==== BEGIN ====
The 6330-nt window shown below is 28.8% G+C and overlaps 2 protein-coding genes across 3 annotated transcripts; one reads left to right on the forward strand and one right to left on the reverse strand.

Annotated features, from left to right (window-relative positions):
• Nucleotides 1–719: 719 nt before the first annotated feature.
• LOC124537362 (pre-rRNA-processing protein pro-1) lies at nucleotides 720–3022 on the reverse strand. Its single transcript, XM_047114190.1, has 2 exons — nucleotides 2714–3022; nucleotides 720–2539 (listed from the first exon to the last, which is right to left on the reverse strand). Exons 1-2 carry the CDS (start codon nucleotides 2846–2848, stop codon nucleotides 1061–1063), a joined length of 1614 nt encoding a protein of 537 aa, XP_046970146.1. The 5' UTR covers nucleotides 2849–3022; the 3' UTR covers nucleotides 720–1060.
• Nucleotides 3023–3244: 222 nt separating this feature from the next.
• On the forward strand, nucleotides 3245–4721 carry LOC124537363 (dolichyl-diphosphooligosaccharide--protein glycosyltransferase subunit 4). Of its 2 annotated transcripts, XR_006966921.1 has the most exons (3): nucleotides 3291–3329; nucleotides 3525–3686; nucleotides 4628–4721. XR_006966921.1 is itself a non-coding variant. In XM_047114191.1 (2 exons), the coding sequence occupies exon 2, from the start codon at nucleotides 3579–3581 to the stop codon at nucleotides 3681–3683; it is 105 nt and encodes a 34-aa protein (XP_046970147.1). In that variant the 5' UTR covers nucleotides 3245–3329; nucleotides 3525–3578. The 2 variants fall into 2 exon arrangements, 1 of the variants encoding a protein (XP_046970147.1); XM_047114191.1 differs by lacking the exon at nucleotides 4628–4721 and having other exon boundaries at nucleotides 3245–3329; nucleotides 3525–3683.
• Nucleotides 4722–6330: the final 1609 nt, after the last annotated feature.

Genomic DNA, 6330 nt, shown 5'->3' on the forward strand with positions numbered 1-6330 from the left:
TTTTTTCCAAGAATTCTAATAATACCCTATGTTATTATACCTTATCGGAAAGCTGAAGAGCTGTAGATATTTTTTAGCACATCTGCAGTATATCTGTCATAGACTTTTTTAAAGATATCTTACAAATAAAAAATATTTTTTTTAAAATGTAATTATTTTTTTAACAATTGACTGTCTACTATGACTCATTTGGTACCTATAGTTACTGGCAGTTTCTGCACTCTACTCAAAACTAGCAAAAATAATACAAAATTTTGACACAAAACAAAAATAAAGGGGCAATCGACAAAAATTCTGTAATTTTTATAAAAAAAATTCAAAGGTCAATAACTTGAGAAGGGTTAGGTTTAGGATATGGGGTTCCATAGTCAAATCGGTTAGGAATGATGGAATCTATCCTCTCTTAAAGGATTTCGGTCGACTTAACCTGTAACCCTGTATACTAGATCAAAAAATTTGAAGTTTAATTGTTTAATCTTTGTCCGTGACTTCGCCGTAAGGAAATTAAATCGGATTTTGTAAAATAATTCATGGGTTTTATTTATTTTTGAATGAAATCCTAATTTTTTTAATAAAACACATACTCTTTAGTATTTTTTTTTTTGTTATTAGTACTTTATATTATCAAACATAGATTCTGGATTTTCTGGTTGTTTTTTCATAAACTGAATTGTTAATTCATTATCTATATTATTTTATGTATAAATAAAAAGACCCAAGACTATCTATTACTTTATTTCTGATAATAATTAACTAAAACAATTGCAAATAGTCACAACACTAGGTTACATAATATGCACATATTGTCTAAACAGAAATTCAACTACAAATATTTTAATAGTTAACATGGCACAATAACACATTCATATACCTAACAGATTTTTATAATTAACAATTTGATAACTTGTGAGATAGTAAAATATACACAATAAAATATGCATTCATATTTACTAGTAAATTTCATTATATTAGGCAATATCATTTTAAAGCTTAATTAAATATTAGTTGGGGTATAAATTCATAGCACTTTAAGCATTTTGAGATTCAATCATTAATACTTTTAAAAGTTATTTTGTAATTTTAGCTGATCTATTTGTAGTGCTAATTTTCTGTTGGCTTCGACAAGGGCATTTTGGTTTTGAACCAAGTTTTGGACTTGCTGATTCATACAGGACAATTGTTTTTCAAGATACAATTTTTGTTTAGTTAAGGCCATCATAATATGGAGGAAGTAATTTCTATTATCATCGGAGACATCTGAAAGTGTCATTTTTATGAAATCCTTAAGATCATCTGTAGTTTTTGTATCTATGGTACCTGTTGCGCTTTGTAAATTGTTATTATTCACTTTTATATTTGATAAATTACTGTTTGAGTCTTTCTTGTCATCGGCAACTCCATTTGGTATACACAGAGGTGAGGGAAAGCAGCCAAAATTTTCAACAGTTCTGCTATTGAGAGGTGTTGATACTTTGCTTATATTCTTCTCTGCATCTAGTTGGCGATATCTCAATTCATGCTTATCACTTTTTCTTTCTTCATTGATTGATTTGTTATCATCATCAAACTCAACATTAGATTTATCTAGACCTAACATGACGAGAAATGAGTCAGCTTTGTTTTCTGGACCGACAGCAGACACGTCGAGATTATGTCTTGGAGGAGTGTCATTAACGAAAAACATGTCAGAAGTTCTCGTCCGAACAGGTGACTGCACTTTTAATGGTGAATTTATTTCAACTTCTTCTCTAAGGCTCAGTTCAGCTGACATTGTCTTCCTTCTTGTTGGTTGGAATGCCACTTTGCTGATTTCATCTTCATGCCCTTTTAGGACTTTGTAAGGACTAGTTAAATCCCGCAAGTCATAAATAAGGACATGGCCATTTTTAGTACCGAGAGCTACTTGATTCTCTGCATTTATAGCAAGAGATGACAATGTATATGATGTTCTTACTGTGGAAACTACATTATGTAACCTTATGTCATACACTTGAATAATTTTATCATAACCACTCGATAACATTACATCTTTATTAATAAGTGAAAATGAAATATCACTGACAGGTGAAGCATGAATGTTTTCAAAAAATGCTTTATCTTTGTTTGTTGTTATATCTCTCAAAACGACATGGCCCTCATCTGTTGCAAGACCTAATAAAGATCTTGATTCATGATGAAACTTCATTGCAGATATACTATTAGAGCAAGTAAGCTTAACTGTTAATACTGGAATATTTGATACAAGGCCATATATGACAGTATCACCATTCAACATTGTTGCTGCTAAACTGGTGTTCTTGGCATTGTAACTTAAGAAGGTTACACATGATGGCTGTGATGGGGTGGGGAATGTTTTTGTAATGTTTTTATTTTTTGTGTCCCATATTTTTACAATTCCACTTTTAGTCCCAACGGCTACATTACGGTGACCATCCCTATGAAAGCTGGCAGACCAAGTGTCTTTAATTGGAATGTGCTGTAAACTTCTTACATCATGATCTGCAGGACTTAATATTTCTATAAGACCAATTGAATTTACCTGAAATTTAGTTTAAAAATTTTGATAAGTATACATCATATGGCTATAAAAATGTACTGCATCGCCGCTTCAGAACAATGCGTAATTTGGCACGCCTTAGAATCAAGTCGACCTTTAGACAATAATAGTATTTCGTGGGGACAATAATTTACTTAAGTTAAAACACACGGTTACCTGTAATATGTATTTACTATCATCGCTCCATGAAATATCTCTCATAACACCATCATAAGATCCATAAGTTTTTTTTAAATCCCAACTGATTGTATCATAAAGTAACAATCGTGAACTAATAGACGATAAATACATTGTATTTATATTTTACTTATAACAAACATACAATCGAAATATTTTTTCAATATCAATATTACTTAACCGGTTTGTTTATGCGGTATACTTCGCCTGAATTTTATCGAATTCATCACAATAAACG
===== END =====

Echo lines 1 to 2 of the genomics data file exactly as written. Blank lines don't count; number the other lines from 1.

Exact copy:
The 6330-nt window shown below is 28.8% G+C and overlaps 2 protein-coding genes across 3 annotated transcripts; one reads left to right on the forward strand and one right to left on the reverse strand.

Annotated features, from left to right (window-relative positions):